Teams don't get compensation for Type A or B free agents if they sign minor league contracts with their new clubs. But when the Blue Jays signed former Athletics outfielder Shannon Stewart (a Type B) in February, an MLB source told me that the situation could be reviewed if Stewart made Toronto's Opening Day roster.
Stewart not only has done that, but he also has won the Jays' left-field job. However, the same source told me today that it's unlikely that Oakland will receive a supplemental first-round pick. The only compensation free agent whose situation remains unresolved is another former Athletic who's a Type B, Mike Piazza, and he may retire.
Unless Piazza signs a major league contract with a new club, the 2008 draft order is finalized, as listed below.
8. White Sox
17. Blue Jays
18. Mets (Tom Glavine, A, to Atl)
27. Twins (Torii Hunter, A, to LAA)
30. Red Sox
Supplemental First-Round Picks
31. Twins (Hunter)
32. Brewers (Franciso Cordero, A, to Cin)
33. Mets (Glavine)
34. Phillies (Aaron Rowand, A to SF)
35. Brewers (Scott Linebrink, A, to CWS)
36. Royals (David Riske, B, to KC)
37. Giants (Pedro Feliz, B, to Phi)
38. Astros (Trever Miller, B, to TB)
39. Cardinals (Troy Percival, B, to TB)
40. Braves (Ron Mahay, B, to KC)
41. Cubs (Jason Kendall, B, to Mil)
42. Padres (Doug Brocail, B, to Hou)
43. Diamondbacks (Livan Hernandez, B, to Min)
44. Yankees (Luis Vizcaino, B, to Col)
45. Red Sox (Eric Gagne, B, to Mil)
46. Padres (Mike Cameron, B, to Mil)
51. Phillies (Rowand to SF)
52. Braves (for failure to sign 2007 second-rounder Joshua Fields)
54. Brewers (Cordero to Cin)
55. Brewers (Linebrink to CWS)
68. Red Sox (for failure to sign 2007 second-rounder Hunter Morris)
Supplemental Third-Round Picks
109. Phillies (for failure to sign 2007 third-rounder Brandon Workman)
110. Astros (for failure to sign 2007 third-rounder Derek Dietrich)
111. Padres (for failure to sign 2007 third-rounder Tommy Toledo)
112. Angels (for failure to sign 2007 third-rounder Matt Harvey)
The Dodgers did buy Solano's rights from the Mexican League's Monterrey Sultans earlier this winter for $250,000. He's 17 years old but he's actually a righthander, not a lefty. Solano has a mature body at 6-foot-1 and 200 pounds, but he's more athletic than that build might indicate. Los Angeles loves his mechanics, pitchability and confidence.
His stuff is promising too. Solano's two best pitches are an 89-93 mph fastball that sits around 91 and a plus 75-78 mph curveball. He also has some feel for a changeup and uses a slider as his fourth offering.
Solano has been very impressive in minor league camp, pitching well enough to merit making the Dodgers' low Class A Great Lakes club. But given his age and inexperience, as well as the cold early-season weather in the Midwest League, Los Angeles will keep Solano in extended spring training for at least the first month of the season.
The Dodgers also paid $250,000 to the Sultans for the rights to another pitcher, 19-year-old righthander Freddy Quintero. Quintero, who's 6-foot-2 and 185 pounds, has an 89-92 mph fastball and a hard slider.
As Ben Badler reported, the Reds discovered that they didn't have to wait until July 2 to sign Duran, and they swooped in quickly to get the job done. He's young and huge (6-foot-5 and 205 pounds, with the room to add more strength), and Cincinnati believes he has top-of-the-line power potential. Reds director of Latin American scouting Tony Arias likened Duran to a more athletic version of young Giants slugger Angel Villalona.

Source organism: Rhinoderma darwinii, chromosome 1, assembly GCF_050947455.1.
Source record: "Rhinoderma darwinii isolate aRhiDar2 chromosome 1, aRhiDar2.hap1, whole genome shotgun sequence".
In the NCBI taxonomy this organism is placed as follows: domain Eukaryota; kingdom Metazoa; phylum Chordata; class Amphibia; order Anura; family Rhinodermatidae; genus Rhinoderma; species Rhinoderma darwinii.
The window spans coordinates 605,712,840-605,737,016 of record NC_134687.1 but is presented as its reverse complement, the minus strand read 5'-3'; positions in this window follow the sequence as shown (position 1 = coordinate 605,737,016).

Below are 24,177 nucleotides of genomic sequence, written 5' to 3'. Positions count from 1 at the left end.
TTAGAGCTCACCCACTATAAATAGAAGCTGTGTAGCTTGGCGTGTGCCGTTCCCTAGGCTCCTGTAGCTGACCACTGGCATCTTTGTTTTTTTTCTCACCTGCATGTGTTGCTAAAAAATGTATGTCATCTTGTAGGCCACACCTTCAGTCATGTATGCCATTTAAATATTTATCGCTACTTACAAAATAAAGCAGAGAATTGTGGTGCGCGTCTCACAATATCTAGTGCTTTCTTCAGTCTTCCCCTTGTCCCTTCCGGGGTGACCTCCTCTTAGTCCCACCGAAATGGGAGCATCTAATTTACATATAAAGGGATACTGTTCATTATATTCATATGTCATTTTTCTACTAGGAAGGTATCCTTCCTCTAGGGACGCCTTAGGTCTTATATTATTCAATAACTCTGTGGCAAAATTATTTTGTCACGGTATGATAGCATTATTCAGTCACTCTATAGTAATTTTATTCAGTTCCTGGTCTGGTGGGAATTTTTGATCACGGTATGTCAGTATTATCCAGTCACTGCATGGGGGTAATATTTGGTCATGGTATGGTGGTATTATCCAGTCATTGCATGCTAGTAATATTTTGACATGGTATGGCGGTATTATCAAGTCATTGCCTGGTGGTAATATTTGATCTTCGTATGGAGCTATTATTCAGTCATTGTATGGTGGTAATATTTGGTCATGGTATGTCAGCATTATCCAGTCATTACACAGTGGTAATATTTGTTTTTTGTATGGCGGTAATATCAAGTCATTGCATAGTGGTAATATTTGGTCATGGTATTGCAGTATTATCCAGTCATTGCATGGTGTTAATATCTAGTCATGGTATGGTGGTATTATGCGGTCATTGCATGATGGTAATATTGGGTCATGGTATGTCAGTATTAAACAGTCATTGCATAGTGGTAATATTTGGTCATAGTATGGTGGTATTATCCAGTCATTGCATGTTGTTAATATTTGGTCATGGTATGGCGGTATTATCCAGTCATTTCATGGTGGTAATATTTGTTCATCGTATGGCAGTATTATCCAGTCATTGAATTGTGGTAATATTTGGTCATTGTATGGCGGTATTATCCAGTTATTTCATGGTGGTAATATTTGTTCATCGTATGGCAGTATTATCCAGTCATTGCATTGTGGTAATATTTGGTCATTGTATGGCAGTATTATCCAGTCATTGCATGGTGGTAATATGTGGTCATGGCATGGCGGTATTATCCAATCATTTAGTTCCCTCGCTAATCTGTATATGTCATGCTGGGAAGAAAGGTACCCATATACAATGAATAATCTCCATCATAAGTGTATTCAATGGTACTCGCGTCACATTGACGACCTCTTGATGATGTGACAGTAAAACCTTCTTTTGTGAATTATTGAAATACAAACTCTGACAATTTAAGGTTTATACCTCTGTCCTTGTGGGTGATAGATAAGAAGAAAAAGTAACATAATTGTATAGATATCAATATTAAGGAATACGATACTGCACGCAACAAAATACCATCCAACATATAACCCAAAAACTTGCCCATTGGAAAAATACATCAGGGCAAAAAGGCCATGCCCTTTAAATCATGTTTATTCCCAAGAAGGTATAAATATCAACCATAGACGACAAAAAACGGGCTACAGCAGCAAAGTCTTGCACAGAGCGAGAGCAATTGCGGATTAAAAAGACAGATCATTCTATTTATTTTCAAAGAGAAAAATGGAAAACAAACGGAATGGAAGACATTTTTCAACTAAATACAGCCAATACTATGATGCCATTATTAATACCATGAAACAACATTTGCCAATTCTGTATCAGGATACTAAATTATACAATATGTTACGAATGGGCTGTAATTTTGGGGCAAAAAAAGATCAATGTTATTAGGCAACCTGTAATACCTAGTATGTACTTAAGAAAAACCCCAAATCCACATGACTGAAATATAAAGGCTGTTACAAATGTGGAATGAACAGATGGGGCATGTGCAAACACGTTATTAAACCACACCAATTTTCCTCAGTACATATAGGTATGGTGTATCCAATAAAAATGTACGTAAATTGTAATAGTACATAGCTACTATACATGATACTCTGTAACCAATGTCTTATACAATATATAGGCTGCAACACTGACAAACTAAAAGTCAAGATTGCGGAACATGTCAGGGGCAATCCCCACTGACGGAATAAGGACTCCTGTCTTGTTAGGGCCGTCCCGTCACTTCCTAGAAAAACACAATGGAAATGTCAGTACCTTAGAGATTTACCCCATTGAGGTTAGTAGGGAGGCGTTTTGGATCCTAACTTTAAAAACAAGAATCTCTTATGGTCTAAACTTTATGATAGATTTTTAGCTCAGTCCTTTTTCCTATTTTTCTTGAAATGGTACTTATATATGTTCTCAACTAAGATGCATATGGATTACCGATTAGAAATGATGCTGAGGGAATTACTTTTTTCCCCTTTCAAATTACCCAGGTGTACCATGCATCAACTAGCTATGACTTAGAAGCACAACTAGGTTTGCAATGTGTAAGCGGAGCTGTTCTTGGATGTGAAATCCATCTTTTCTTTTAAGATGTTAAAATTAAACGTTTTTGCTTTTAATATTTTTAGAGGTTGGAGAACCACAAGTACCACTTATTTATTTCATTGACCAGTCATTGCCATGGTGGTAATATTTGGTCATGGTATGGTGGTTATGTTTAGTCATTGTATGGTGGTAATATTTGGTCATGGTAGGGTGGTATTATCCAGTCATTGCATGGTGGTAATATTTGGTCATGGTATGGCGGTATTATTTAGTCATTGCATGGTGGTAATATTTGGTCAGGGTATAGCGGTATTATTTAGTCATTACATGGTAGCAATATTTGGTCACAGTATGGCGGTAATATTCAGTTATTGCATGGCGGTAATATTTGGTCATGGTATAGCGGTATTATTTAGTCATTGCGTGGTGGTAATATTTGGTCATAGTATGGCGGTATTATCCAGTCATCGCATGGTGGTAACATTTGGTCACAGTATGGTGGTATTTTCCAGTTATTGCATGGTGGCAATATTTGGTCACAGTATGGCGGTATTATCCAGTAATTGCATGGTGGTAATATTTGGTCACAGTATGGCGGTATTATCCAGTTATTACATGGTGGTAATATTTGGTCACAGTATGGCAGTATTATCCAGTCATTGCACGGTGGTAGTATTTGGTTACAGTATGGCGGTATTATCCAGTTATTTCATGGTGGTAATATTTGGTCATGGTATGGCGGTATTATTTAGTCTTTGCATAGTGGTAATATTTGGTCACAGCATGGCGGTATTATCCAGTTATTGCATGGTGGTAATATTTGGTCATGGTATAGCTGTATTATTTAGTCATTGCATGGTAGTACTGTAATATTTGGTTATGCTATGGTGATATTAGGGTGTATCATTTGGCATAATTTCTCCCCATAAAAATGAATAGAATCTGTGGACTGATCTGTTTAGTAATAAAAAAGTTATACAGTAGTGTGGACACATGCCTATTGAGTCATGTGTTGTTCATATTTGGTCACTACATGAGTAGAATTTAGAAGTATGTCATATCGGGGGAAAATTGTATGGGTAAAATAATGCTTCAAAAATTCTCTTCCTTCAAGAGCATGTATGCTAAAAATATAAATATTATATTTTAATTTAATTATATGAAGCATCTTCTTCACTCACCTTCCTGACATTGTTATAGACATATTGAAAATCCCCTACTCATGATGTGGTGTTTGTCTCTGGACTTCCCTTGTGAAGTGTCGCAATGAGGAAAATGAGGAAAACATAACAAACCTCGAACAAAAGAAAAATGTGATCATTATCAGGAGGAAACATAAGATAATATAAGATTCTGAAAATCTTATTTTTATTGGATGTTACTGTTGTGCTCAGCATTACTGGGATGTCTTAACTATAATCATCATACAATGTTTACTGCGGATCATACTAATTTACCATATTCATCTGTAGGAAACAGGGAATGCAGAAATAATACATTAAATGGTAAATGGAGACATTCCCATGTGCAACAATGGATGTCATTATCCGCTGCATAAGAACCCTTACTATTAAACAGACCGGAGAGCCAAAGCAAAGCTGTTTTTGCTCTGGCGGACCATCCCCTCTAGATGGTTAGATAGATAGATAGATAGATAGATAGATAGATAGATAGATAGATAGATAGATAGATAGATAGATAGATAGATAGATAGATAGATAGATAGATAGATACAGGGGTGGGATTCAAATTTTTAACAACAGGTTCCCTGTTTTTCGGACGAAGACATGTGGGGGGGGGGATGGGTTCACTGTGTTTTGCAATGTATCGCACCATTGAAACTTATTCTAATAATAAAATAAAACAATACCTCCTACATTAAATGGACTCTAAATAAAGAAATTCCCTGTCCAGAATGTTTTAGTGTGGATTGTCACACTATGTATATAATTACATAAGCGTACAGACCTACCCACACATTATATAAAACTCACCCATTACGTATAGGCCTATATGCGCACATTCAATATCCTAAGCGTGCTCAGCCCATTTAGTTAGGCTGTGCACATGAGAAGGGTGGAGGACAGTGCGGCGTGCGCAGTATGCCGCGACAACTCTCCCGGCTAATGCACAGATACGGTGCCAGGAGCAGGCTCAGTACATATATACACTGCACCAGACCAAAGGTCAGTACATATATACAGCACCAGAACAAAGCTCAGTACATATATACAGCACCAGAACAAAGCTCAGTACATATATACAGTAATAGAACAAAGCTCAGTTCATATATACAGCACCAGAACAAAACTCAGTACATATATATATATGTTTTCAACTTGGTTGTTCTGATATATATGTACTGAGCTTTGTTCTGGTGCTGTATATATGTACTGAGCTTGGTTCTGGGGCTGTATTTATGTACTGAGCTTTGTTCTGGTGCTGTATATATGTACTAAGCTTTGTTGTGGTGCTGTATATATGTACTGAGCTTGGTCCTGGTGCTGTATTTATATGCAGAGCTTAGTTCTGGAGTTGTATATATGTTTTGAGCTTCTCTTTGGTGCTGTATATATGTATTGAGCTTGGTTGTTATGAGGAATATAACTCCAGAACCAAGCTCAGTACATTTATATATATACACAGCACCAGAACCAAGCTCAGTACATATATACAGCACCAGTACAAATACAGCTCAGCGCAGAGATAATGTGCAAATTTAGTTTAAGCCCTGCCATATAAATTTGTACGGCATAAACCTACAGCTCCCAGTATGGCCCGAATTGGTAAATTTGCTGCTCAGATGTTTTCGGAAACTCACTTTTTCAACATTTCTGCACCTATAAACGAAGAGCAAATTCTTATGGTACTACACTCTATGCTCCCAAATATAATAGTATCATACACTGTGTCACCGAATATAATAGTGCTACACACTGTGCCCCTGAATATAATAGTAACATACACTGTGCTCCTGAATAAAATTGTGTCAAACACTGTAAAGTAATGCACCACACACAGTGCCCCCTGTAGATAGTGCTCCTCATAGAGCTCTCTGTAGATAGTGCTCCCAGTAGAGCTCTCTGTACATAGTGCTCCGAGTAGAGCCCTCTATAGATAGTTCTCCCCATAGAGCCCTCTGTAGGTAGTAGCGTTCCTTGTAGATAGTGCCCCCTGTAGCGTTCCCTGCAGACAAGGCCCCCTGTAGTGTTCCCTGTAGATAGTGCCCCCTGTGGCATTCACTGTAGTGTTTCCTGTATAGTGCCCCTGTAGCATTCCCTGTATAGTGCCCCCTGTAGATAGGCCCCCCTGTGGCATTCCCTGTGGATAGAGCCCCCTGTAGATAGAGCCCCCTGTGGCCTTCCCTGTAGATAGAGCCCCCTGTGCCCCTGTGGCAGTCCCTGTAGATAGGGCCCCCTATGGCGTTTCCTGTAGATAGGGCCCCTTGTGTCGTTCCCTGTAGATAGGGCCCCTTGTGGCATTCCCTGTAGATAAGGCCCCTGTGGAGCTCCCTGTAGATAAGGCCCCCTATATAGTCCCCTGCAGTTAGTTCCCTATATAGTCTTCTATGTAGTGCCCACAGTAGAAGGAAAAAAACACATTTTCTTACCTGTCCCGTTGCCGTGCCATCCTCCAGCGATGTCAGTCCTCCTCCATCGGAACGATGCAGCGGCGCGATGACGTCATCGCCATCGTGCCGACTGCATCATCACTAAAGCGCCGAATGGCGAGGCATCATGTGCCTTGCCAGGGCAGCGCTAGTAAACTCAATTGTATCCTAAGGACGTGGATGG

As intriguing as Duran is, he wouldn't have made our Top 100 list. He's at least three or four years away from the majors and he has yet to prove himself against any kind of decent competition. I wouldn't rate him as highly as Braves righthander Julio Teheran, who signed last summer out of Colombia for $850,000, and Teheran didn't crack the Top 100 either.
Since we started doing the Top 100 in 1990, I believe the youngest player ever was Villalona, who was 17½ when he made the list this year.
With the offseason trades and resulting influx of talent to the mound and outfield, and Daric Barton taking over at first base, the Athletics' only future holes seem to be the left side of the infield. Will there be any prime third baseman available for Oakland in the 2008 draft?
The Athletics own the 12th pick in the draft, the highest they've picked since they took Barry Zito ninth overall nine years ago. Especially early in the first round, most teams subscribe to a best-player-available philosophy, though signability is obviously a factor.
If Oakland were to decide it wanted a third baseman in the first round, there's not a great fit. Vanderbilt third baseman Pedro Alvarez is the best college position player in the draft, but he'll go long before the A's pick. Braddock High (Miami)'s Harold Martinez projected as the top high school third baseman coming into 2008, but his stock is plummeting. Arizona State's Brett Wallace is having a huge spring after moving from first to third base, but whether the 6-foot-1, 245-pounder can stick at the hot corner in the majors remains to be seen.
Another player who's been crushing college pitchers is Georgia shortstop Gordon Beckham. Oakland returned to a college-heavy draft philosophy last year, and Beckham could be a fit for the A's at No. 12. Some clubs believe he can stay at shortstop, while others see him as an offensive second baseman or possibly a third baseman.
Other players who could be available and attractive to Oakland include catchers Kyle Skipworth (Patriot High, Riverside, Calif.) and Buster Posey (Florida State), lefthander Christian Friedrich (Eastern Kentucky) and outfielder/righthander Aaron Hicks (Wilson High, Long Beach).